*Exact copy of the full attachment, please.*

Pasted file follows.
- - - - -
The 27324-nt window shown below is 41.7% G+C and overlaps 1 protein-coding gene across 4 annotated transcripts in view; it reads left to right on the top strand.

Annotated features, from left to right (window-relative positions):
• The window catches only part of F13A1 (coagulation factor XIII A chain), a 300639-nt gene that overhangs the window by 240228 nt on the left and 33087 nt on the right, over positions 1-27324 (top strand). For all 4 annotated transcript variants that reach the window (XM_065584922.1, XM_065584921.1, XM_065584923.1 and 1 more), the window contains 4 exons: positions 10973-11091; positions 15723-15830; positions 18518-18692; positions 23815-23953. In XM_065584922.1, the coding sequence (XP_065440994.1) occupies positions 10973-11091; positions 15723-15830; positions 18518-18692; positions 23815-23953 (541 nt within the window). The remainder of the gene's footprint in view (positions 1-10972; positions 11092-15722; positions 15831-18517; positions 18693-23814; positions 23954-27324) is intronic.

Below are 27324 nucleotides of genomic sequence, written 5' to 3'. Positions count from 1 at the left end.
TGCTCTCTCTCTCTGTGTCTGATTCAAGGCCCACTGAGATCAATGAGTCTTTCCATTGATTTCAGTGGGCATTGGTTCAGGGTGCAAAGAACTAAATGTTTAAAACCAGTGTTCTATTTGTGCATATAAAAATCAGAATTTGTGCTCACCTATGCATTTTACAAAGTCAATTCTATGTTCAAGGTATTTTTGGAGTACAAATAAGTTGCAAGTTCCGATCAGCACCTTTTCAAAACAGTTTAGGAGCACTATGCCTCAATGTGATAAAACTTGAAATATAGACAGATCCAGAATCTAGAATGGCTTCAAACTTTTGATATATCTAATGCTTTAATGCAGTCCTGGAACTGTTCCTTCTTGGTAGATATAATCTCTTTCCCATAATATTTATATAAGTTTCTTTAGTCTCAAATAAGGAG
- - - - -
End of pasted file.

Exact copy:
The 27324-nt window shown below is 41.7% G+C and overlaps 1 protein-coding gene across 4 annotated transcripts in view; it reads left to right on the top strand.

Annotated features, from left to right (window-relative positions):
• The window catches only part of F13A1 (coagulation factor XIII A chain), a 300639-nt gene that overhangs the window by 240228 nt on the left and 33087 nt on the right, over positions 1-27324 (top strand). For all 4 annotated transcript variants that reach the window (XM_065584922.1, XM_065584921.1, XM_065584923.1 and 1 more), the window contains 4 exons: positions 10973-11091; positions 15723-15830; positions 18518-18692; positions 23815-23953. In XM_065584922.1, the coding sequence (XP_065440994.1) occupies positions 10973-11091; positions 15723-15830; positions 18518-18692; positions 23815-23953 (541 nt within the window). The remainder of the gene's footprint in view (positions 1-10972; positions 11092-15722; positions 15831-18517; positions 18693-23814; positions 23954-27324) is intronic.

Below are 27324 nucleotides of genomic sequence, written 5' to 3'. Positions count from 1 at the left end.
TGCTCTCTCTCTCTGTGTCTGATTCAAGGCCCACTGAGATCAATGAGTCTTTCCATTGATTTCAGTGGGCATTGGTTCAGGGTGCAAAGAACTAAATGTTTAAAACCAGTGTTCTATTTGTGCATATAAAAATCAGAATTTGTGCTCACCTATGCATTTTACAAAGTCAATTCTATGTTCAAGGTATTTTTGGAGTACAAATAAGTTGCAAGTTCCGATCAGCACCTTTTCAAAACAGTTTAGGAGCACTATGCCTCAATGTGATAAAACTTGAAATATAGACAGATCCAGAATCTAGAATGGCTTCAAACTTTTGATATATCTAATGCTTTAATGCAGTCCTGGAACTGTTCCTTCTTGGTAGATATAATCTCTTTCCCATAATATTTATATAAGTTTCTTTAGTCTCAAATAAGGAG